Course 8 Basics of basics of scaling up
In this session, let us explain “scaling up”, which we believe many of you are interested in. To begin with, we will explain the basics of basics of scaling up so that you can have a clear image of what scaling up is. We will not use mathematical formulas at all, so take it easy and read the following explanation.
In a new material R&D room of a chemical company
Max wearing a white lab coat is talking to himself while shaking a flask in his hand.
(Max is really a chemical engineer, but this time, acts as a laboratory researcher.)
I finally succeeded in developing dream high-function polymers! The sample is quite well-received by customers. This is the birth of a dream ultra-super engineering plastic adding an excellent processability to our unique heat and chemical resistance! Ha ha ha! Now, we can catch up with our competitor, Umiyama Chemical!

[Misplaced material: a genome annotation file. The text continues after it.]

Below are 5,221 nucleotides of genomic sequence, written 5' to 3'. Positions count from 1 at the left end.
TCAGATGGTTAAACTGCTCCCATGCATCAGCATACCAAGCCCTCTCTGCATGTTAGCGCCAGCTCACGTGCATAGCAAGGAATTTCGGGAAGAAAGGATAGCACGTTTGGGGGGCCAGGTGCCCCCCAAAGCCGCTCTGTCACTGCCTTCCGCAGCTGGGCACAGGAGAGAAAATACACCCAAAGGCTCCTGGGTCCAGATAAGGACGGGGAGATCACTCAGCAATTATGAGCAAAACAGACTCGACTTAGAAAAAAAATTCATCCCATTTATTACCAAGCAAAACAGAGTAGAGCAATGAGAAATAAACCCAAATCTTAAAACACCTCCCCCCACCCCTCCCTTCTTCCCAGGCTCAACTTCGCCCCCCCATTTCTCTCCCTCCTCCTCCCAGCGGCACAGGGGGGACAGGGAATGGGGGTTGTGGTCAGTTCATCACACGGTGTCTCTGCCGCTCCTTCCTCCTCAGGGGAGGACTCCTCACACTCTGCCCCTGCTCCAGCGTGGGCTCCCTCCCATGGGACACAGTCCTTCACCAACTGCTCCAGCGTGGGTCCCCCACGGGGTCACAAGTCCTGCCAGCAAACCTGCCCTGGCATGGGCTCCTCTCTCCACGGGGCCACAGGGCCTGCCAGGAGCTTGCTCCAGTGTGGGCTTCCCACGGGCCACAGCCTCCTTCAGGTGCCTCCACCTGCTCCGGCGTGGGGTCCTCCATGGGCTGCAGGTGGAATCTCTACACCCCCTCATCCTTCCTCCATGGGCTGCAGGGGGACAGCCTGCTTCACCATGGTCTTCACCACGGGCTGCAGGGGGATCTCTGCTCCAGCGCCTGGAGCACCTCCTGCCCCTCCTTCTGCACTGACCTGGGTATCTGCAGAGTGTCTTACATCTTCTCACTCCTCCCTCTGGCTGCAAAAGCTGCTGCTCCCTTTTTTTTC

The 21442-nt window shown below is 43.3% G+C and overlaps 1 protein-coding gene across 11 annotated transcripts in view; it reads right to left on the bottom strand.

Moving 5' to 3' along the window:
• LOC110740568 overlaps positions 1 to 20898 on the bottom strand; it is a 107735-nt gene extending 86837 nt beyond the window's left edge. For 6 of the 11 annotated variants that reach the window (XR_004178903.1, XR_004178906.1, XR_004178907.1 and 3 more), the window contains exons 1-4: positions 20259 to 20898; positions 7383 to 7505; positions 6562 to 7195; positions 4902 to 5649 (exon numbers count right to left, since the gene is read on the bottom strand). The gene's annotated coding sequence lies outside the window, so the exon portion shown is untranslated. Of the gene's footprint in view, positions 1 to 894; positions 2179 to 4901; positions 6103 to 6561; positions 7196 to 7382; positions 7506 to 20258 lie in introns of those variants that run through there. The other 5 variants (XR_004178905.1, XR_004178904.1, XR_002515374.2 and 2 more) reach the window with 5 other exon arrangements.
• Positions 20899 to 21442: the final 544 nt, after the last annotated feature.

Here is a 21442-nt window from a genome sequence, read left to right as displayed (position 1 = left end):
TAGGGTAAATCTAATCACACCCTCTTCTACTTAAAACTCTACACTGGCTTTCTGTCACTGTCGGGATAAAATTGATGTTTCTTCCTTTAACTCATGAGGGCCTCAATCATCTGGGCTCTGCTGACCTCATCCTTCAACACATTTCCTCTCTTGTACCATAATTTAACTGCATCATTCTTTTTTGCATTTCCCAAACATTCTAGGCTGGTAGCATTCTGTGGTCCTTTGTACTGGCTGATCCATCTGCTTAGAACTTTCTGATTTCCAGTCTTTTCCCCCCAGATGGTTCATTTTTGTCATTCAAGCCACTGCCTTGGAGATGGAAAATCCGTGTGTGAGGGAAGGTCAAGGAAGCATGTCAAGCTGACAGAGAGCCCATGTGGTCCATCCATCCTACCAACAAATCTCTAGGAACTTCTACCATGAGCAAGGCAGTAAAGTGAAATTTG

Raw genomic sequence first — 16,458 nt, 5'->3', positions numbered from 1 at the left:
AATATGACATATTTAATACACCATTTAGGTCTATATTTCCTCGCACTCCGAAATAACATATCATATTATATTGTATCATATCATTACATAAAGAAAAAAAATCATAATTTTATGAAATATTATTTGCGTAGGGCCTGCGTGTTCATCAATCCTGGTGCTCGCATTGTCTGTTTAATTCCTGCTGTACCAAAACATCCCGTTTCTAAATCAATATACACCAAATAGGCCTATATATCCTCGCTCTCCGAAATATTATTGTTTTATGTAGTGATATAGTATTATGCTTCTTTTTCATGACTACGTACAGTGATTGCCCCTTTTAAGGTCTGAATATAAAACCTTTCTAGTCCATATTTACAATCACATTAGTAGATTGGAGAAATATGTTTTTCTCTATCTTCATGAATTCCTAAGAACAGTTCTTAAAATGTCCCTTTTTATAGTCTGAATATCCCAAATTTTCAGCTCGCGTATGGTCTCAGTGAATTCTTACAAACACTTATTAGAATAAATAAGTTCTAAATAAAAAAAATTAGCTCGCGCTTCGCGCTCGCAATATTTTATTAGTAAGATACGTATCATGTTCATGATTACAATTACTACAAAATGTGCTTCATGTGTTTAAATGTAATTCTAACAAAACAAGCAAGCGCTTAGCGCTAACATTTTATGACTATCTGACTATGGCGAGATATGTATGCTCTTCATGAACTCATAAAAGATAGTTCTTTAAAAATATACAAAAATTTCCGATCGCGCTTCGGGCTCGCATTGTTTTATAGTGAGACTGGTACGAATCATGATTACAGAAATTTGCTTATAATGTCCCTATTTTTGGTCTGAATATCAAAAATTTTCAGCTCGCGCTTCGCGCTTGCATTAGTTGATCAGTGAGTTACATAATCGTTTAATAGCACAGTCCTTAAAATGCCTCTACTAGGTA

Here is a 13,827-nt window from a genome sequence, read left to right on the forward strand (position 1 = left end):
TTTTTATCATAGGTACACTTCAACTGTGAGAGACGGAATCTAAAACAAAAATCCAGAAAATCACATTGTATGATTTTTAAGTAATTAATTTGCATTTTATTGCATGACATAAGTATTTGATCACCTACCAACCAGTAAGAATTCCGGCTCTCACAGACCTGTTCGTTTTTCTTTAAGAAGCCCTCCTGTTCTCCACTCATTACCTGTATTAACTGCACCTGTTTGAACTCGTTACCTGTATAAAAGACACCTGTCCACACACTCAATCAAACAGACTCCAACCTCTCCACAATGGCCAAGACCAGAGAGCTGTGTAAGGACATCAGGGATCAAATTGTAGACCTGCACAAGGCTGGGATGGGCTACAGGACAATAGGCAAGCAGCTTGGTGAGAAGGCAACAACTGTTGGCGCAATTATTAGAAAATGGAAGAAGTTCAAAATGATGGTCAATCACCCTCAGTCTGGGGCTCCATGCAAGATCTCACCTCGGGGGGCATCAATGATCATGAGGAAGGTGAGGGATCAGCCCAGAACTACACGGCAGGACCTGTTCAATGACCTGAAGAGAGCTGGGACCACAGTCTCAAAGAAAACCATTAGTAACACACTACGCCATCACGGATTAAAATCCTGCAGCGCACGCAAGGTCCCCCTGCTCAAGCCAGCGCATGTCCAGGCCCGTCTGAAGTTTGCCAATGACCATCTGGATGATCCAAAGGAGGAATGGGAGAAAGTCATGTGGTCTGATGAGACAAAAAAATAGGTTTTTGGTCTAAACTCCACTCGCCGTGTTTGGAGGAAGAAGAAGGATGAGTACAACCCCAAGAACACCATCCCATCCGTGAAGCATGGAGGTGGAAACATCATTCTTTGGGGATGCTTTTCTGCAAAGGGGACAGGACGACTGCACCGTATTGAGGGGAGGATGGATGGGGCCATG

There Sales Mr.Ueda rushed into the room.
Gosh! Our major customer, Sansan Automobile asked us for a new product sample in 1,000 times the amount before! Tell me the shortest delivery time right now!
What!? I cannot respond on such short notice. Only 1 L of the sample has ever been prepared. I cannot immediately determine how and by what equipment we could prepare 1,000 L of the sample.
No! No! Anyway, we have to manage to prepare 1,000 L of the sample.
It may determine the future of our company!
How absurd! Good grief...